By Todd Gilchrist
J.J Abrams, director of this summer's blockbuster relaunch of the Star Trek film series, told reporters that the forthcoming follow-up will, like its predecessor, both appeal to nonfans and reward those familiar with the long-running franchise. "Whatever the story is and whatever the final movie ends up being, I know it will be something that will work on its own terms and be something that you don't need to know and study Star Trek to get," Abrams said in a press conference Thursday afternoon. "But if you are a fan, there will hopefully be gift after gift of connections, references, characters that you hold near and dear. At least, that's the intent."
Cinematical spoke to Abrams at a press day for the DVD and Blu-ray release of Star Trek, which is due November 17, 2009. The following is an edited version of Abrams' comments to the press about the sequel, which is currently being developed by the director and his original screenwriters Roberto Orci and Alex Kurtzman.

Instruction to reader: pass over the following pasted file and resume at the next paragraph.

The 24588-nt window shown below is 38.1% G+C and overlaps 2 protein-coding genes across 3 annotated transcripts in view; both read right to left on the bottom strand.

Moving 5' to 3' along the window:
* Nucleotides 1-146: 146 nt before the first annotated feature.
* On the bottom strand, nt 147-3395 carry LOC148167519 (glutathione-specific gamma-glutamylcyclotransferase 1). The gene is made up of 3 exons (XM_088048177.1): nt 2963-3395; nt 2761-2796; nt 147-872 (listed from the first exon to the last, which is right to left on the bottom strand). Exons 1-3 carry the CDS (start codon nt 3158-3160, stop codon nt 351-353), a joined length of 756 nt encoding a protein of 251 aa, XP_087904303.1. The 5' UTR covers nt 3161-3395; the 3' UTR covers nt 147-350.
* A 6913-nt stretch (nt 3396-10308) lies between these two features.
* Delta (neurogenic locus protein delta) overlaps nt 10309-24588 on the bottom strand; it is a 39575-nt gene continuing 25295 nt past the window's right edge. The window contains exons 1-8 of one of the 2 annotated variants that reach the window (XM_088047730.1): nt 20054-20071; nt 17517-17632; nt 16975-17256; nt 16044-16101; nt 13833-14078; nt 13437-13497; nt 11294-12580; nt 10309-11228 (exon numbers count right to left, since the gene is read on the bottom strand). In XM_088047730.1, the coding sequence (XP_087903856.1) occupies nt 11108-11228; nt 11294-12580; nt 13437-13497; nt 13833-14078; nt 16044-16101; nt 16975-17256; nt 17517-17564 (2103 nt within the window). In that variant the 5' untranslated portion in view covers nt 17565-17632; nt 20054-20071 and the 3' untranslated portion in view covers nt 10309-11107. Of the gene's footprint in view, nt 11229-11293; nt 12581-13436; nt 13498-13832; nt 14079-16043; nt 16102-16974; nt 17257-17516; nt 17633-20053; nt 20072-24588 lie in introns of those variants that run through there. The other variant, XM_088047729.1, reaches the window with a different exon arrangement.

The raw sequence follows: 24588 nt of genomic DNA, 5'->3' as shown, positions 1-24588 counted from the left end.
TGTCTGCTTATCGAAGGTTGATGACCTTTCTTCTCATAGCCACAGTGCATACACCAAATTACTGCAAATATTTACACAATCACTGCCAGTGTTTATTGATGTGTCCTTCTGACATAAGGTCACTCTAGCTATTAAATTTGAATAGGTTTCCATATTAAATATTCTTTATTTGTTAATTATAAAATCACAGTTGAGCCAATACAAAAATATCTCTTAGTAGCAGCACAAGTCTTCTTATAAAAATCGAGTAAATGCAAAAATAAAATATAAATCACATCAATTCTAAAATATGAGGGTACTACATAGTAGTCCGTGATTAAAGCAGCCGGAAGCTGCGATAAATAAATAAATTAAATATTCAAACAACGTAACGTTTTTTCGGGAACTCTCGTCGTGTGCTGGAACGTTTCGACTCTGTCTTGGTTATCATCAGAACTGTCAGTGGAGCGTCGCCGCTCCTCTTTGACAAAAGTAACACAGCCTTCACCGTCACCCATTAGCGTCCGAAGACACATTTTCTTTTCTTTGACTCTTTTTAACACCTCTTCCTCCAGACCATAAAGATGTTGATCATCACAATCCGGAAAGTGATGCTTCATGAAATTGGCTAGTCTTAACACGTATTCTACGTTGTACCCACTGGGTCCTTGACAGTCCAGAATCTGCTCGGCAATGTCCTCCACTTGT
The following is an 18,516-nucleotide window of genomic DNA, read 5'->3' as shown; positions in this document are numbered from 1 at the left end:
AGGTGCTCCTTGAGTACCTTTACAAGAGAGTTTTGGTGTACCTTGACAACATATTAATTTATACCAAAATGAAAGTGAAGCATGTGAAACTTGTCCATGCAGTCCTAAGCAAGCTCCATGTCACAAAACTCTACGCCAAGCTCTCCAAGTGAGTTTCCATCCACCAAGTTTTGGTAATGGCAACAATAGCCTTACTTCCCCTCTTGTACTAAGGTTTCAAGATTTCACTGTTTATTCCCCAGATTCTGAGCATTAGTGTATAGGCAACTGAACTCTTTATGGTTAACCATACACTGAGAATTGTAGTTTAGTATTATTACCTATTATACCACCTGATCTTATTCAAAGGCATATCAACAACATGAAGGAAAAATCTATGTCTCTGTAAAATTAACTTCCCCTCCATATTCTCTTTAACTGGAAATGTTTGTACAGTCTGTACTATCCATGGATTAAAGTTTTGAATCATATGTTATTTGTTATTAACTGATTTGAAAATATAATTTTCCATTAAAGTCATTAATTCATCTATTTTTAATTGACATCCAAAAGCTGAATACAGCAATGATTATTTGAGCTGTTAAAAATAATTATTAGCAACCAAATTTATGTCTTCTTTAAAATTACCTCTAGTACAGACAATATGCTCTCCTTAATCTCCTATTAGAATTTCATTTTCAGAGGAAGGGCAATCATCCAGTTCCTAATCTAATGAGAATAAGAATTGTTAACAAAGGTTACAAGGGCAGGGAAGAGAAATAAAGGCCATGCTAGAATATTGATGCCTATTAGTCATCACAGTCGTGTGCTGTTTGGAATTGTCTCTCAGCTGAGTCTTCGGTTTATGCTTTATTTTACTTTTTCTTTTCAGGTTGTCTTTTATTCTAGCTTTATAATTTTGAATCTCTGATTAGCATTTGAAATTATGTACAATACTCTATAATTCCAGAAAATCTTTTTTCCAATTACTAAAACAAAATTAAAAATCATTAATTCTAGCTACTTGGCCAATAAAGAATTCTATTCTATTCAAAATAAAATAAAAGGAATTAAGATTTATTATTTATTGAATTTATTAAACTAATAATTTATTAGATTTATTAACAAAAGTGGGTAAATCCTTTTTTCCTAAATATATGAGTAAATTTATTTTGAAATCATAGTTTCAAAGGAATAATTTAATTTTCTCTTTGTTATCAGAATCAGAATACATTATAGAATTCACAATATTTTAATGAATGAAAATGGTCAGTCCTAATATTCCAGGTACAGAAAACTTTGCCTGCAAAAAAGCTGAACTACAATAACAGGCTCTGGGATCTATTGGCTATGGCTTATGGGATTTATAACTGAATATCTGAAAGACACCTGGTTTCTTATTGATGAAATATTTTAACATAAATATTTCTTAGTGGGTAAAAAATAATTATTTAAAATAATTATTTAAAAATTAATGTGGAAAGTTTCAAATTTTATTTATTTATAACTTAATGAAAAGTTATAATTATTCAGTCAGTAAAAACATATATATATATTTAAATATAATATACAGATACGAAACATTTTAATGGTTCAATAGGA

Since you were able to wipe the slate clean with your prequel, do you plan to come up with something completely original, or is there a possibility you will reference some of the existing creatures or races in the next installment?
Abrams: The fun of this movie series is that we will have the opportunity, given its alternate timeline, to cross paths with any of the experiences, places and characters that existed in the original series. We have to be really careful, obviously, doing that. I don't want to do something that is so inside that only die-hard fans will appreciate.
Will the first film's alternate timeline affect what you can leave in and what can't be a part of subsequent films?
Abrams: The trick in doing any movie, but especially something like this that involves some weird alternate reality-time travel thing is that you don't want to not explain it, but you don't want to explain everything. I think you have as much fun with the missing pieces as you do with the pieces you get. So, for me, not knowing every detail, allows me to get inside of the story and start to fill in the blanks. When everything is spoon-fed, typically I feel like you're being pandered to, or it's too expositional. It's always a balance.
Read the rest at Cinematical